Resources

Reading Lists

Books on Reading Aloud

Trelease’s book on the benefits of reading aloud is the bible on the subject. Includes lists of recommended books for reading aloud.

“When Alice Ozma was nine years old, her father made a promise: to read to her every night, without missing a night, for one-hundred nights. But once the pair met their goal, they couldn’t stop. 100 became 1,000, and eventually, they decided to read as long as they possibly could. The Reading Streak, as they called it, ultimately lasted 3,218, finally ending on Alice’s first day of college.  The story of their amazing commitment to reading, and to each other, is chronicled in Alice Ozma’s book The Reading Promise: My Father and the Books We Shared.”  

  • 100 Best Books for Children: A Parent’s Guide to Making the Right Choices for Your Young Reader, Toddler to Preteen  by Anita Silvey.

Former editor of the Horn Book Magazine and publisher of children’s books for Houghton Mifflin, Silvey points to the 100 best classic and recent favorites that no child should miss. Organized by age, she provides description and plot summaries, along with interesting insights about “the story behind the story that only an insider would know.”

Organizations

The St. Louis County Library partners with four area hospitals to communicate the importance of reading from birth. New parents are provided with “a gift bag from the library containing a board book, bath toy, activity calendar, milestone marker and instructions on how to get a library card. Parents will also receive an invitation to celebrate their child’s first birthday at the library where they will receive another free book.”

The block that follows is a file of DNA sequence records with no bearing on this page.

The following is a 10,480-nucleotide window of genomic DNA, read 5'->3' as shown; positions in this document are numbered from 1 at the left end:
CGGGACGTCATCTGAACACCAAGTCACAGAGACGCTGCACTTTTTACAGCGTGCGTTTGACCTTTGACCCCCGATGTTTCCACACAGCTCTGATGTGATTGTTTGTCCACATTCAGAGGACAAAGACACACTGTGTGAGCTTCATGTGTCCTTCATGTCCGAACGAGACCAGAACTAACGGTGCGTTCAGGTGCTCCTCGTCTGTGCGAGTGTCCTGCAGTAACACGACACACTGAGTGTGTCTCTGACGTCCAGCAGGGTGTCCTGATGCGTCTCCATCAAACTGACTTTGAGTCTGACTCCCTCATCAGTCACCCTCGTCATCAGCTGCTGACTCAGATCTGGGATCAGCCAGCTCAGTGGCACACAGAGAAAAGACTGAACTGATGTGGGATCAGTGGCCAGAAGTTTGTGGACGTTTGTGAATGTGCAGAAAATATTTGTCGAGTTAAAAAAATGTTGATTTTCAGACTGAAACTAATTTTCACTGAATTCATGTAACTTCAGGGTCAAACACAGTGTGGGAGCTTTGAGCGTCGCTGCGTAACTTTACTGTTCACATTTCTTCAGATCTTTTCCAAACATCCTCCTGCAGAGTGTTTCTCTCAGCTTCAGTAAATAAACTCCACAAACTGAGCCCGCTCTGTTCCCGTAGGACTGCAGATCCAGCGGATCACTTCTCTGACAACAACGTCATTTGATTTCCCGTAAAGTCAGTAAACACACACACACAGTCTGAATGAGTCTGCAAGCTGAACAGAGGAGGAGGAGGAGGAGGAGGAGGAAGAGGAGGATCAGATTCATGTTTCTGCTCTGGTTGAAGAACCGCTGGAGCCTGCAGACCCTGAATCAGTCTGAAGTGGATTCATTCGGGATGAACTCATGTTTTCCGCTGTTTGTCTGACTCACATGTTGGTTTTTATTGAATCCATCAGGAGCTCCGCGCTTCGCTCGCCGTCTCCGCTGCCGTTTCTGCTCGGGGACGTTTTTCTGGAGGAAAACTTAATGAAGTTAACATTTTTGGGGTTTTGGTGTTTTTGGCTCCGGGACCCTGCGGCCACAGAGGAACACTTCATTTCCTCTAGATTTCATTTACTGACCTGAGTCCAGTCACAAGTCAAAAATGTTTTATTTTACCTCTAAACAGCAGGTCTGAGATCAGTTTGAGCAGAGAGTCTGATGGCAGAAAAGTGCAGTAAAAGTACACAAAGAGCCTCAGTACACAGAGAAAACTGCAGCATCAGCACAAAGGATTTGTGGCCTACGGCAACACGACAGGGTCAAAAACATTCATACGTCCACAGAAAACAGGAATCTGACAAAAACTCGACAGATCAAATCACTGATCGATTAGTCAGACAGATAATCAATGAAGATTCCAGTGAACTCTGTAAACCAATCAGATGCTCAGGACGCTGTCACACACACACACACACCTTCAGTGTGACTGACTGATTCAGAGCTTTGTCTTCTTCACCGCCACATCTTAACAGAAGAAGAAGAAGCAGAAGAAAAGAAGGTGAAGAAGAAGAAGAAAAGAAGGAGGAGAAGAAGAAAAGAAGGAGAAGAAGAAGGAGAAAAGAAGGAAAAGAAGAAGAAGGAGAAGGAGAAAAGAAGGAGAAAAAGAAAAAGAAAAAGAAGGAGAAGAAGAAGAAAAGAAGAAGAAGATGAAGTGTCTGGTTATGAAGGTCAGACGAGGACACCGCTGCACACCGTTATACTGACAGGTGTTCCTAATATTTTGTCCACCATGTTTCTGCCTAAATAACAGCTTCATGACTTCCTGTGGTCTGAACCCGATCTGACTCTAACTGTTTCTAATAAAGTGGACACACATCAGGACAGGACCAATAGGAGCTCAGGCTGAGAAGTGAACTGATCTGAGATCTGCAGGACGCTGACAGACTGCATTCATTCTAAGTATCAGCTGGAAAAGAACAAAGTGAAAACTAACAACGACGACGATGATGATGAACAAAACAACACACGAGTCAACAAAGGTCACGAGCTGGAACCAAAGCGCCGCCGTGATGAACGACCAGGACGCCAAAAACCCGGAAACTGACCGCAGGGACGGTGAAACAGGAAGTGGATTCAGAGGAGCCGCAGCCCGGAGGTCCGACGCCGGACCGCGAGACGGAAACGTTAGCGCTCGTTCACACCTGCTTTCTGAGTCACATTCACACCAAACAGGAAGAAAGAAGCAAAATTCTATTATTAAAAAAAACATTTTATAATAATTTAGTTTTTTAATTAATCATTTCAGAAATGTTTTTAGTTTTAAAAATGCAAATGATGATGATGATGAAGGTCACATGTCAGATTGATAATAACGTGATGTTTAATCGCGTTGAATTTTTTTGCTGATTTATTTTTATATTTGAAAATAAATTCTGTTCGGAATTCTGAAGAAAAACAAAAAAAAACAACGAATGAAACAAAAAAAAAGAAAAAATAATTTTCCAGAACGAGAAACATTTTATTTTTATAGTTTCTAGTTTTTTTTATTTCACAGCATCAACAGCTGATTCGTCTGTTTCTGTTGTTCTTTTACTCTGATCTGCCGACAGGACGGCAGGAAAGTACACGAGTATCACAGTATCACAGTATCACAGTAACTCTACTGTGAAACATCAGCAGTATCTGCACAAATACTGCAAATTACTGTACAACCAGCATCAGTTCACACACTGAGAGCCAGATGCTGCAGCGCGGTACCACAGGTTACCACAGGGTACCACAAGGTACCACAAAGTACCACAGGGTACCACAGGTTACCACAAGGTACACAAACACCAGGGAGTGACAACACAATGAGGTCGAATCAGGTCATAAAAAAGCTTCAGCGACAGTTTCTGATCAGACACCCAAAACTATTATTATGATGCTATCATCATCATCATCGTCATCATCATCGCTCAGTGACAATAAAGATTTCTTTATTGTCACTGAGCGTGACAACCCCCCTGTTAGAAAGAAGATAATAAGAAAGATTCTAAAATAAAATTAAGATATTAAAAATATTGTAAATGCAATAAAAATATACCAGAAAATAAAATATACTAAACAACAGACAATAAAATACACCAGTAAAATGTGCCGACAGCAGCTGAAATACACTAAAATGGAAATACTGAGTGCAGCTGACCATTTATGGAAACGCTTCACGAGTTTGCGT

“Reach Out and Read’s thousands of doctors and nurses promote early literacy and school readiness to young children and their families in all 50 states. Each year, medical providers at the nearly 5,000 Reach Out and Read program sites nationwide distribute 6.5 million books to children and invaluable literacy advice to parents.”

“In 1995, Dolly Parton launched an exciting new effort, Dolly Parton’s Imagination Library, to benefit the children of her home county in East Tennessee, USA. Dolly’s vision was to foster a love of reading among her county’s preschool children and their families by providing them with the gift of a specially selected book each month. By mailing high quality, age-appropriate books directly to their homes, she wanted children to be excited about books and to feel the magic that books can create. Moreover, she could insure that every child would have books, regardless of their family’s income. Dolly’s Imagination Library became so popular that in the year 2000 she announced that she would make the program available for replication to any community that was willing to partner with her to support it locally. Since the initial program launch in the United States, Dolly Parton’s Imagination Library has gone from just a few dozen books to over 60,000,000 books mailed to children in the United States, into Canada and across the proverbial pond into the United Kingdom!”